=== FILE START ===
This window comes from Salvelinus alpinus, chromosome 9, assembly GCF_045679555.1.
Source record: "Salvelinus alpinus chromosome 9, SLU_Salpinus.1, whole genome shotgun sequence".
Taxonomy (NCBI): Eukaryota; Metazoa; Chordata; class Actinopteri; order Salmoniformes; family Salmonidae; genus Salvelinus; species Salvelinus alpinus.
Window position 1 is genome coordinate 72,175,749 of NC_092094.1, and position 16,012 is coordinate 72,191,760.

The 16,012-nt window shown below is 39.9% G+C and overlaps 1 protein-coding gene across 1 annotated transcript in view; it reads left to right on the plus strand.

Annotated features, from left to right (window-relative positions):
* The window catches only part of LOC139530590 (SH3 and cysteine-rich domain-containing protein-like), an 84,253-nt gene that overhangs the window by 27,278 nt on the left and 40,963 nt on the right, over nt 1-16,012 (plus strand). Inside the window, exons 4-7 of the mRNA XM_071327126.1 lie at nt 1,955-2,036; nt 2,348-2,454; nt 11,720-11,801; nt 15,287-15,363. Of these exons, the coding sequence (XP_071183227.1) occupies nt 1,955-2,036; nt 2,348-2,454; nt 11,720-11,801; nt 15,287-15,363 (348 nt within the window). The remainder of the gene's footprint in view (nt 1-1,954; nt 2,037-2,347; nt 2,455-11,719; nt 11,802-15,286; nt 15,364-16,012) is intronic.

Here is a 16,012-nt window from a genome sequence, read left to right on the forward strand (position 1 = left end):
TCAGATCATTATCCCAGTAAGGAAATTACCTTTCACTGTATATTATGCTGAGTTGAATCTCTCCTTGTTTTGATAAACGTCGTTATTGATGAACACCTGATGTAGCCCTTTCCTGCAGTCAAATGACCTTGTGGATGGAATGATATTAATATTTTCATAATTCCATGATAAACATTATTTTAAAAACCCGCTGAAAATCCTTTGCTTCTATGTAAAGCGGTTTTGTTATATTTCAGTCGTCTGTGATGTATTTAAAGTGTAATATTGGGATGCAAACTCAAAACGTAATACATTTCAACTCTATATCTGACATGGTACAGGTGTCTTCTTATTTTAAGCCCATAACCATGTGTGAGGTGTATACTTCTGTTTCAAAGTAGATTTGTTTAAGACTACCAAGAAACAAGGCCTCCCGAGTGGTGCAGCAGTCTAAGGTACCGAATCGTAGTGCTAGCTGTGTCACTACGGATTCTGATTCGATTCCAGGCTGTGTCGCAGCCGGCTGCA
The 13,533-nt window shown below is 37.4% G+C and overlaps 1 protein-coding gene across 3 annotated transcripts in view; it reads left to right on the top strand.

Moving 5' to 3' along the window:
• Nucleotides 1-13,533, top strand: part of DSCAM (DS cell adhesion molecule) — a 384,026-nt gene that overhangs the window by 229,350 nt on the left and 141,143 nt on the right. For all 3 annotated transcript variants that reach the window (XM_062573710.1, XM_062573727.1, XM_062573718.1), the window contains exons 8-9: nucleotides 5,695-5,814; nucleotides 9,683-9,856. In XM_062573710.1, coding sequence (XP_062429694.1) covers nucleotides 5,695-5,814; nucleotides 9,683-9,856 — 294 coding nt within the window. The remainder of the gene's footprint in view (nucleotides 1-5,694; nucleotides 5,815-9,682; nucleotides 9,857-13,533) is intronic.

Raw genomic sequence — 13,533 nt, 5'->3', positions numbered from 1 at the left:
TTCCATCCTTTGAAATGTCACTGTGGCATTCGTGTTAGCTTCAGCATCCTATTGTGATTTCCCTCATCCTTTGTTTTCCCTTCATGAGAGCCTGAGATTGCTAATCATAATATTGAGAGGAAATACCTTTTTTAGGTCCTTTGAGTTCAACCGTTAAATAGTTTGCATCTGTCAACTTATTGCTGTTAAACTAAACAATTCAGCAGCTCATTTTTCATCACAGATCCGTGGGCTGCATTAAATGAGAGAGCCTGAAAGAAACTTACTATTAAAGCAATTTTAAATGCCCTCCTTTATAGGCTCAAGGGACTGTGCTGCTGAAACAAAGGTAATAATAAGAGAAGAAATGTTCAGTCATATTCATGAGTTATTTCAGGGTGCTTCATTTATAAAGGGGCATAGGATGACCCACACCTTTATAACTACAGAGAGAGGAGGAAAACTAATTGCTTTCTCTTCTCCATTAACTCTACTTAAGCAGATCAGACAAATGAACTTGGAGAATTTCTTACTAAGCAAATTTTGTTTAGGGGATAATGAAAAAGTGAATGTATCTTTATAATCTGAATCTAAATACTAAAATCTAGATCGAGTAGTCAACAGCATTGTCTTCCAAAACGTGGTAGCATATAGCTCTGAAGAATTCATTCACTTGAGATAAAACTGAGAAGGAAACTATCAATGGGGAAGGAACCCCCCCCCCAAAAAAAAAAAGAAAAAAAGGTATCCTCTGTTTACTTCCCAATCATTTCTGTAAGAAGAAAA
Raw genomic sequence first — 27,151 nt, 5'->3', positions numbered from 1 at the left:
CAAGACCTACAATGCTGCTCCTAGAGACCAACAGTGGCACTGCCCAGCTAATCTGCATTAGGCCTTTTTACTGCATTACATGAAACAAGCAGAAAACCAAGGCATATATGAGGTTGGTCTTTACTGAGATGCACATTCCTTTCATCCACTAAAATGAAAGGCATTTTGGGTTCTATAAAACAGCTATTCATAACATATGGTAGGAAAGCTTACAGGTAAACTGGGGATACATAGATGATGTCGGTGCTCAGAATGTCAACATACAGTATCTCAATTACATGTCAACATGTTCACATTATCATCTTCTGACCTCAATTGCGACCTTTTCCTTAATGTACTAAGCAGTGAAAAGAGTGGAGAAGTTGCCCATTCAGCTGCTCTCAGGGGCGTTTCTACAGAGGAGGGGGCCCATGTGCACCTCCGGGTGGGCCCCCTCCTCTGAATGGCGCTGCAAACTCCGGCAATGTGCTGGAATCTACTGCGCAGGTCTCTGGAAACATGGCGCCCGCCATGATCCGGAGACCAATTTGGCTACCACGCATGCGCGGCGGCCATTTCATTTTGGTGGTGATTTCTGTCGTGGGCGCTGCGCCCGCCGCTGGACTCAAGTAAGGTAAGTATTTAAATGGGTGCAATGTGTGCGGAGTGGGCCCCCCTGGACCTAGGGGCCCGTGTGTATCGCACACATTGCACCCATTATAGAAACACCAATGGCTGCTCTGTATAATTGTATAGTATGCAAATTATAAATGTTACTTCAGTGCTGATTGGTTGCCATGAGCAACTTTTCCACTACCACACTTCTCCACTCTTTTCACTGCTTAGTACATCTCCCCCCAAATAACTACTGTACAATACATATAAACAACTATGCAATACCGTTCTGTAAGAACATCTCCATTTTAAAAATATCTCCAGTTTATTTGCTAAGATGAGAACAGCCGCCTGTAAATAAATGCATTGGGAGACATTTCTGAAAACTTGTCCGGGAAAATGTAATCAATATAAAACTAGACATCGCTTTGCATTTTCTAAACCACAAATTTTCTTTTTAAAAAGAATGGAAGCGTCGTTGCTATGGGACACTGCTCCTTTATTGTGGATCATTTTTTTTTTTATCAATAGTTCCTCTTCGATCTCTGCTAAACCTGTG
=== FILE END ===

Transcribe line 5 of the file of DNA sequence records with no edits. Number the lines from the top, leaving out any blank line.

The 16,012-nt window shown below is 39.9% G+C and overlaps 1 protein-coding gene across 1 annotated transcript in view; it reads left to right on the plus strand.